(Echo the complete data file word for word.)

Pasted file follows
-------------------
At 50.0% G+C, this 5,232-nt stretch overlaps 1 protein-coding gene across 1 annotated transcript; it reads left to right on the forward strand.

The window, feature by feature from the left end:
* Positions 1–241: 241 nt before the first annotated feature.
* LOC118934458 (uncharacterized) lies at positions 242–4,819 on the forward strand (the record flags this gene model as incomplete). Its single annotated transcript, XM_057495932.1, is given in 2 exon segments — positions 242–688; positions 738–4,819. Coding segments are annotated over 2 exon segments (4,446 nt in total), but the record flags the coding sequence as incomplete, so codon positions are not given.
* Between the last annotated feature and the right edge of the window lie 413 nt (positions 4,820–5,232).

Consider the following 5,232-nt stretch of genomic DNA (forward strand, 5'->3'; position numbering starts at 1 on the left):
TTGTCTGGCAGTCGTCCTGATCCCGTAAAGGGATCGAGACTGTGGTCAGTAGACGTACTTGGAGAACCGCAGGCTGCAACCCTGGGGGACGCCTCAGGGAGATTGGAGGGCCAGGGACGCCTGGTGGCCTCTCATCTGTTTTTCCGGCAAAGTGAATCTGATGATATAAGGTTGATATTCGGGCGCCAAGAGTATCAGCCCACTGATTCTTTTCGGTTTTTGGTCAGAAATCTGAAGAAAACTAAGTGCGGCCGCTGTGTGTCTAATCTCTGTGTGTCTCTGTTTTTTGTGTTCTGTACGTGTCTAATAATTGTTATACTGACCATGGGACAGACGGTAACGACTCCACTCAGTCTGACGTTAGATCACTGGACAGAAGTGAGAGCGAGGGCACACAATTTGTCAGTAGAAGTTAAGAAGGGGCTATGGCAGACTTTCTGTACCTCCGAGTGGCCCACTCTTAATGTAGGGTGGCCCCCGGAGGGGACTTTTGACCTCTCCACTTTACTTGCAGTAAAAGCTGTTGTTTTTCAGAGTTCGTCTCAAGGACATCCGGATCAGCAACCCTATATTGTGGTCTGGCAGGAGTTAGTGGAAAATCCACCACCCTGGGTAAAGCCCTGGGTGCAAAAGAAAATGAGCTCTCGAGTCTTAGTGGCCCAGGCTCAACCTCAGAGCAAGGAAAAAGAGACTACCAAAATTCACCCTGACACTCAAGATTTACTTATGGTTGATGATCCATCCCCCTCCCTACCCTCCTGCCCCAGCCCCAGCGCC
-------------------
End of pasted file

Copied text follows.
At 50.0% G+C, this 5,232-nt stretch overlaps 1 protein-coding gene across 1 annotated transcript; it reads left to right on the forward strand.

The window, feature by feature from the left end:
* Positions 1–241: 241 nt before the first annotated feature.
* LOC118934458 (uncharacterized) lies at positions 242–4,819 on the forward strand (the record flags this gene model as incomplete). Its single annotated transcript, XM_057495932.1, is given in 2 exon segments — positions 242–688; positions 738–4,819. Coding segments are annotated over 2 exon segments (4,446 nt in total), but the record flags the coding sequence as incomplete, so codon positions are not given.
* Between the last annotated feature and the right edge of the window lie 413 nt (positions 4,820–5,232).

Consider the following 5,232-nt stretch of genomic DNA (forward strand, 5'->3'; position numbering starts at 1 on the left):
TTGTCTGGCAGTCGTCCTGATCCCGTAAAGGGATCGAGACTGTGGTCAGTAGACGTACTTGGAGAACCGCAGGCTGCAACCCTGGGGGACGCCTCAGGGAGATTGGAGGGCCAGGGACGCCTGGTGGCCTCTCATCTGTTTTTCCGGCAAAGTGAATCTGATGATATAAGGTTGATATTCGGGCGCCAAGAGTATCAGCCCACTGATTCTTTTCGGTTTTTGGTCAGAAATCTGAAGAAAACTAAGTGCGGCCGCTGTGTGTCTAATCTCTGTGTGTCTCTGTTTTTTGTGTTCTGTACGTGTCTAATAATTGTTATACTGACCATGGGACAGACGGTAACGACTCCACTCAGTCTGACGTTAGATCACTGGACAGAAGTGAGAGCGAGGGCACACAATTTGTCAGTAGAAGTTAAGAAGGGGCTATGGCAGACTTTCTGTACCTCCGAGTGGCCCACTCTTAATGTAGGGTGGCCCCCGGAGGGGACTTTTGACCTCTCCACTTTACTTGCAGTAAAAGCTGTTGTTTTTCAGAGTTCGTCTCAAGGACATCCGGATCAGCAACCCTATATTGTGGTCTGGCAGGAGTTAGTGGAAAATCCACCACCCTGGGTAAAGCCCTGGGTGCAAAAGAAAATGAGCTCTCGAGTCTTAGTGGCCCAGGCTCAACCTCAGAGCAAGGAAAAAGAGACTACCAAAATTCACCCTGACACTCAAGATTTACTTATGGTTGATGATCCATCCCCCTCCCTACCCTCCTGCCCCAGCCCCAGCGCC